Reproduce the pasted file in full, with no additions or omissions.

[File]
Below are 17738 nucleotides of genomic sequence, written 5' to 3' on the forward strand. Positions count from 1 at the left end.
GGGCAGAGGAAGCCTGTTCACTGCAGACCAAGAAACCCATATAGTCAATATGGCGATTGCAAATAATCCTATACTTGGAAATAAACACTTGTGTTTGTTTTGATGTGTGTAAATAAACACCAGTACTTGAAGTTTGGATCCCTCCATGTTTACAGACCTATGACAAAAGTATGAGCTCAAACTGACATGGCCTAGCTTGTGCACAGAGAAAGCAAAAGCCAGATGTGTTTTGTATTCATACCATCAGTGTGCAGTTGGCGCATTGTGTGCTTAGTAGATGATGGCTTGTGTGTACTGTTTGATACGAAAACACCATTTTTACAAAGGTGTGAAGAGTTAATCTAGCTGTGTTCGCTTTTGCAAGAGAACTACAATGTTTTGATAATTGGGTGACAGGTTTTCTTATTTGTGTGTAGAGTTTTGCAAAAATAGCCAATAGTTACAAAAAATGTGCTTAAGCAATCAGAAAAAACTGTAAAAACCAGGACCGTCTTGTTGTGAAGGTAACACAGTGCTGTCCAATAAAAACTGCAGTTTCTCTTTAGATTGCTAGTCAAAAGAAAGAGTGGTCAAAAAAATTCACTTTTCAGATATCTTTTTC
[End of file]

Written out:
Below are 17738 nucleotides of genomic sequence, written 5' to 3' on the forward strand. Positions count from 1 at the left end.
GGGCAGAGGAAGCCTGTTCACTGCAGACCAAGAAACCCATATAGTCAATATGGCGATTGCAAATAATCCTATACTTGGAAATAAACACTTGTGTTTGTTTTGATGTGTGTAAATAAACACCAGTACTTGAAGTTTGGATCCCTCCATGTTTACAGACCTATGACAAAAGTATGAGCTCAAACTGACATGGCCTAGCTTGTGCACAGAGAAAGCAAAAGCCAGATGTGTTTTGTATTCATACCATCAGTGTGCAGTTGGCGCATTGTGTGCTTAGTAGATGATGGCTTGTGTGTACTGTTTGATACGAAAACACCATTTTTACAAAGGTGTGAAGAGTTAATCTAGCTGTGTTCGCTTTTGCAAGAGAACTACAATGTTTTGATAATTGGGTGACAGGTTTTCTTATTTGTGTGTAGAGTTTTGCAAAAATAGCCAATAGTTACAAAAAATGTGCTTAAGCAATCAGAAAAAACTGTAAAAACCAGGACCGTCTTGTTGTGAAGGTAACACAGTGCTGTCCAATAAAAACTGCAGTTTCTCTTTAGATTGCTAGTCAAAAGAAAGAGTGGTCAAAAAAATTCACTTTTCAGATATCTTTTTC